By Jeff Helms
Growing knowledge and cultivating relationships were on the itinerary as 30 producers traversed the Tennessee Valley on the Greenhouse, Nursery and Sod (GNS) Tour June 28-29.
Bullock County nursery owner Hunter Smith said the two-day trek propagated ideas for his farm.
“This is an incredible tour,” he said. “We are seeing the different techniques other people use to get the same job done — some they’ve been using since the 1940s. We saw an early irrigation system that works, and they don’t try to change it.”
Schaefer Nursery in Winchester, Tennessee, is home to one of the South’s first intermittent irrigation systems. Second-generation grower Molly Schaefer Still said the timer-controlled misters above outdoor beds are key to her family’s longevity in producing woody ornamental, bare-root liners (or starter plants). While in the Volunteer State, farmers also toured Tennessee Valley Nursery in Winchester, known for dogwood budding.
Back in Alabama, stops included HudsonAlpha Institute for Biotechnology in Huntsville; Posey and Son Nursery in Hazel Green, whose boxwoods have been featured in Southern Living landscapes; and Hubert Family Farms in New Market, where thousands of guests capture social media-worthy photos amid a kaleidoscope of tulips.
Participants also saw a spray drone demonstration by Dr. Steve Li of Auburn University and the Alabama Cooperative Extension System.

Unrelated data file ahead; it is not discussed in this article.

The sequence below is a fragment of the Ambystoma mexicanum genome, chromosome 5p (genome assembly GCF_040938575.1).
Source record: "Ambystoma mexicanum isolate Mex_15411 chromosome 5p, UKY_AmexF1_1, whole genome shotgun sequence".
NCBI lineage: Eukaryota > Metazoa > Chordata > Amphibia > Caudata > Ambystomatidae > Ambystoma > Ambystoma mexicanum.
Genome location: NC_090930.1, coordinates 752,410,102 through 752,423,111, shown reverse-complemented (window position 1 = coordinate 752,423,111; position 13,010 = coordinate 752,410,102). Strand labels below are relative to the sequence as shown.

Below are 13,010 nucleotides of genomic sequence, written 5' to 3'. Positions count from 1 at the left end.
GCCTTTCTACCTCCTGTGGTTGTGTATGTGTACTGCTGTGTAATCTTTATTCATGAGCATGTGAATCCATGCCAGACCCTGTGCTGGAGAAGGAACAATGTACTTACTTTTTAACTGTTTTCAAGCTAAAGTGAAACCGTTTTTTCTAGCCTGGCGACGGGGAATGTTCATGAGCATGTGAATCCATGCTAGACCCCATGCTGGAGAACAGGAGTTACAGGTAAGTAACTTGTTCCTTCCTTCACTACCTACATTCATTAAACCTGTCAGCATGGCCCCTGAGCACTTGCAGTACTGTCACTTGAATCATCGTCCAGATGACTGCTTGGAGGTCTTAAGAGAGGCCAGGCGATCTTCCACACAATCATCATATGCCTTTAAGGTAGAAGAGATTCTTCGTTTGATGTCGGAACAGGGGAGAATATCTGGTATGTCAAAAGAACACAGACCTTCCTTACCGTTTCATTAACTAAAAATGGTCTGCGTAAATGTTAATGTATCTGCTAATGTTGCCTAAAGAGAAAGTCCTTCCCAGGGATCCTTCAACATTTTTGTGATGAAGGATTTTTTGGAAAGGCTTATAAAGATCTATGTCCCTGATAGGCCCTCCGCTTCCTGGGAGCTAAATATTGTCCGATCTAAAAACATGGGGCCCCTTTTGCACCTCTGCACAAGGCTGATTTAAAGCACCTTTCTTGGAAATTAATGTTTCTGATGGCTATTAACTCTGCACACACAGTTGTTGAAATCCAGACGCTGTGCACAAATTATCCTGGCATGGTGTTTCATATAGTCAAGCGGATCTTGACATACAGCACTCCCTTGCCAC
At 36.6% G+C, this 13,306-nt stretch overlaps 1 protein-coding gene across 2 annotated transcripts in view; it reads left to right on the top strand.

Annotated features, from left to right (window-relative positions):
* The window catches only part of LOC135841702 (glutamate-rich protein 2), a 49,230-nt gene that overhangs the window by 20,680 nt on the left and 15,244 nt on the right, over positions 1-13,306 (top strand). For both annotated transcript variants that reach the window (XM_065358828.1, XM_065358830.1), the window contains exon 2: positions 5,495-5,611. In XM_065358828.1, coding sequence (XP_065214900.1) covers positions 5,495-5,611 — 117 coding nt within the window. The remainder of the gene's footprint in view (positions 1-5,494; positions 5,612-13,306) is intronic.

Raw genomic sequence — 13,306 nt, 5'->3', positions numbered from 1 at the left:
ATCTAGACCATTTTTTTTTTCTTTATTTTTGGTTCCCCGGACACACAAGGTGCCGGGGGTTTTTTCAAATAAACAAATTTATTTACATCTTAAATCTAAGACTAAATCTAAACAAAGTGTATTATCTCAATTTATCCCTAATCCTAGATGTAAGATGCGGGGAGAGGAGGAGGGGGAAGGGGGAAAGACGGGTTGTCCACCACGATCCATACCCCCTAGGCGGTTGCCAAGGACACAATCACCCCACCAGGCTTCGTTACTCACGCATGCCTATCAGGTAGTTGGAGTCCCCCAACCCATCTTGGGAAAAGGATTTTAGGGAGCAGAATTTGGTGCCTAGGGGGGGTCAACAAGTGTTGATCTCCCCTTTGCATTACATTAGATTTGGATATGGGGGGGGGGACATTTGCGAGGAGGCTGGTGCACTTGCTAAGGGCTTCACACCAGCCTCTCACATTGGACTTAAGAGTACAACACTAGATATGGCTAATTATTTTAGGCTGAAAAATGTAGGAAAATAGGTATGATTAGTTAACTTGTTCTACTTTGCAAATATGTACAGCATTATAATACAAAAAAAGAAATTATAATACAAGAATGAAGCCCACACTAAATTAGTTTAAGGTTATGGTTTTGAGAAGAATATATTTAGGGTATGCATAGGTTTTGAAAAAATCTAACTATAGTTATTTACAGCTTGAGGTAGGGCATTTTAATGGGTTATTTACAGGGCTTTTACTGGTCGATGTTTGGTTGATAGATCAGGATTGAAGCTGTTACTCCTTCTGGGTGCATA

The tour was organized by the Alabama Farmers Federation and Alabama Nursery and Landscape Association (ALNLA). The Federation’s Blake Thaxton said growers designed the educational program, sponsored by Alabama Farm Credit, Nufarm and Agri Spray Drones.
“When I planned this tour, the GNS Committee asked for two things — they asked to go to HudsonAlpha, and they asked for a drone demonstration,” said Thaxton, the GNS Division director. “It shows our people’s interest in new technology.”
At HudsonAlpha, Alex Harkess led the greenhouse tour following an overview by President Neil Lamb.
“What HudsonAlpha has become, in many ways, is a printing press for DNA,” said Harkess, a faculty investigator. “We can extract DNA from any organism, sequence its genome and understand the four nucleotides — the order of every single one — across the chromosomes of any plant we want to study.”
Elmore County nursery owner Scott Poague said the HudsonAlpha tour was a primer for farms visited on Day 2.
“It’s amazing the biotechnology work going on there,” Poague said. “We need that kind of research for our agricultural operations.”
Russell Wood said ALNLA’s partnership with the Federation is about cultivating relationships.
“We want to get members together because when they are in the same place at receptions or educational events, a lot of good conversation happens,” said Wood, the group’s executive director.
Jason Lazenby of Young’s Plant Farm in Auburn said the tour provided a fresh perspective.
“So often you get caught up in your own circumstances, and you don’t realize what you’re not seeing,” he said. “You come to something like this and don’t expect to really learn something new. Then you get here, and you realize how much you don’t know and how important sharing knowledge is.”